Bach: Music in the Castle of Heaven. By John Eliot Gardiner (New York: Alfred A. Knopf, 2013. XXXIV + 629 pp. Illustrations, chronology, glossary, notes, and index.)
The sacred vocal music of Johann Sebastian Bach is considered to be some of the greatest ever written; however, many feel that these great works are relics of a bygone era instead of pieces that are relevant to modern people, whether professing Christians or not. In his book Bach: Music in the Castle of Heaven, John Eliot Gardiner puts this music of Bach into its proper social, religious, and historical contexts to show its relevance today.
Gardiner was raised in a “family where it was considered perfectly normal to sing...” (Gardiner 2) and, almost from the womb, was exposed to the unaccompanied choral music of the greatest composers of the Renaissance and Baroque eras. In addition to being exposed at an early age to vocal music, he was raised under the gaze of Johann Sebastian Bach. His parents had been entrusted with one of only two surviving paintings of Bach. From an early age it seemed as if the lives of these two musicians were to be intertwined.
Gardiner was taught and nurtured by some of the most important music teachers in the world, including Imogen Holst (the wife of composer Gustav Holst), Wilfred Brown, and Nadia Boulanger (who taught a who’s who list of composers and musicians), all of whom encouraged his love for Early music. He has conducted since the mid-1960s, focusing his attention on authentic Early music performance practice. His ensembles were some of the first to attempt to play Baroque music on historically informed instruments. His decades of scholarship and study have made him a widely trusted source in his field.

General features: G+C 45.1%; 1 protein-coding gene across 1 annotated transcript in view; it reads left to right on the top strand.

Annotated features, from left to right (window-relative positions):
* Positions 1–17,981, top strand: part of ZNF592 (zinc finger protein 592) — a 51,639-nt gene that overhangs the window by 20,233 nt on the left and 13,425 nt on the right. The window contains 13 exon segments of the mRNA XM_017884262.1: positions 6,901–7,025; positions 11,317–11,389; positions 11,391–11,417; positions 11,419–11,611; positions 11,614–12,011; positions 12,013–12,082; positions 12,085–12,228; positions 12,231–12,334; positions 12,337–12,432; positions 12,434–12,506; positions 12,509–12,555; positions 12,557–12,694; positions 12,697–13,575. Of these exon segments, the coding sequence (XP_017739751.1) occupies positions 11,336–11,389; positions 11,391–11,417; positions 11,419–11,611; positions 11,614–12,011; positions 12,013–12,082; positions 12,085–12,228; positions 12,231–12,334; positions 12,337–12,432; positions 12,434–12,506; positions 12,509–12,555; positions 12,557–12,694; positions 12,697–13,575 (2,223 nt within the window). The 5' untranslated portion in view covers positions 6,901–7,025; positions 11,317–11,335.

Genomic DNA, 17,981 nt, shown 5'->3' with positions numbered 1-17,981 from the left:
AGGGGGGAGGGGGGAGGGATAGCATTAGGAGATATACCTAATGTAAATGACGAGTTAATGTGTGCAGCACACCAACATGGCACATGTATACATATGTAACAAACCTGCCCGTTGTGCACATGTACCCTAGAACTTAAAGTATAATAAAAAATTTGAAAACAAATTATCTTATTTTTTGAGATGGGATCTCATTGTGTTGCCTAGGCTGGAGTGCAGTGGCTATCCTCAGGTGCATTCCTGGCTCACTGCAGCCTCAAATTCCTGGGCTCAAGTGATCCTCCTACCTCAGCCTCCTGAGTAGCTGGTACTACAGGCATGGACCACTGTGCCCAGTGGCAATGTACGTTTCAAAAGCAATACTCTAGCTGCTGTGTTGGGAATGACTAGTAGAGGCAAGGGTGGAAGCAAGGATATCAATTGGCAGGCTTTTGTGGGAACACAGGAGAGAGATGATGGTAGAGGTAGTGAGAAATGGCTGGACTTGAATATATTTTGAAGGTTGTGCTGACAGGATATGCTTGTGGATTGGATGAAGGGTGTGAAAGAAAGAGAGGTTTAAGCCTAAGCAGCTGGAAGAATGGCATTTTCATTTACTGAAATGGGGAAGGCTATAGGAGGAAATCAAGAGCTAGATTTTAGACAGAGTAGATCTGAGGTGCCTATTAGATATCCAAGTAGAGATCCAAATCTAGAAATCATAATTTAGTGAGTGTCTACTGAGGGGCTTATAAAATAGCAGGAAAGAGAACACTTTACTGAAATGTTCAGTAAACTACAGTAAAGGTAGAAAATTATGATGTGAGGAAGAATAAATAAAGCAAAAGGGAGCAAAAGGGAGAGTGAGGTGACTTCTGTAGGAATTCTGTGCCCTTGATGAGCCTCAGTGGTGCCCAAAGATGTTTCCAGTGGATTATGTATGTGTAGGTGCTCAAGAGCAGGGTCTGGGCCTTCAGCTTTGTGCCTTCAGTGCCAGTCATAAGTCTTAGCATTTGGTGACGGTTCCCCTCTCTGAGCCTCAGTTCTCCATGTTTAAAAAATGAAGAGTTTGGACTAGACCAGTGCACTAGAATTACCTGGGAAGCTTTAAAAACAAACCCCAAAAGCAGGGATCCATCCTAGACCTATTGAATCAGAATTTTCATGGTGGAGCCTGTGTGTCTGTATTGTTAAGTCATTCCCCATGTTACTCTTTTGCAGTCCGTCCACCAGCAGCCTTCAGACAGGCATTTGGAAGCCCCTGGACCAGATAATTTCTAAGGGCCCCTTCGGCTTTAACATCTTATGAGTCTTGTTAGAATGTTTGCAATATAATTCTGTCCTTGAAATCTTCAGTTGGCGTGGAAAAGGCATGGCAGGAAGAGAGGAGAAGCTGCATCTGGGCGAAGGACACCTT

In the year 2000, John Eliot Gardiner and his ensembles set out on the “Bach Cantata Pilgrimage,” an amazing undertaking which resulted in recordings of the almost two hundred sacred cantatas by Johann Sebastian Bach. They performed the cantatas appropriate for the week’s lectionary readings in venues all around the world.
In his book, Gardiner puts the music of Bach into many different contexts. He puts it in the historical context of Germany in the years before the Enlightenment and he also shows Sebastian Bach as the greatest composer in his family (who had all been professional musicians for generations). After developing these ideas, he compares Bach to other influential composers of his time—people like Domenico Scarlatti, George Frederic Handel, and Georg Philipp Telemann.
It is only after Gardiner firmly places these ideas into context, allowing the audience to see through his eyes, that he beings to talk about the music of Sebastian Bach. Then slowly, little by little, Gardiner unmasks Bach. He shows the composer not as some sort of demigod, but as a human. The audience can see the struggles he had submitting to authority, but can also see how desperately he wanted to use his work and talents to glorify God.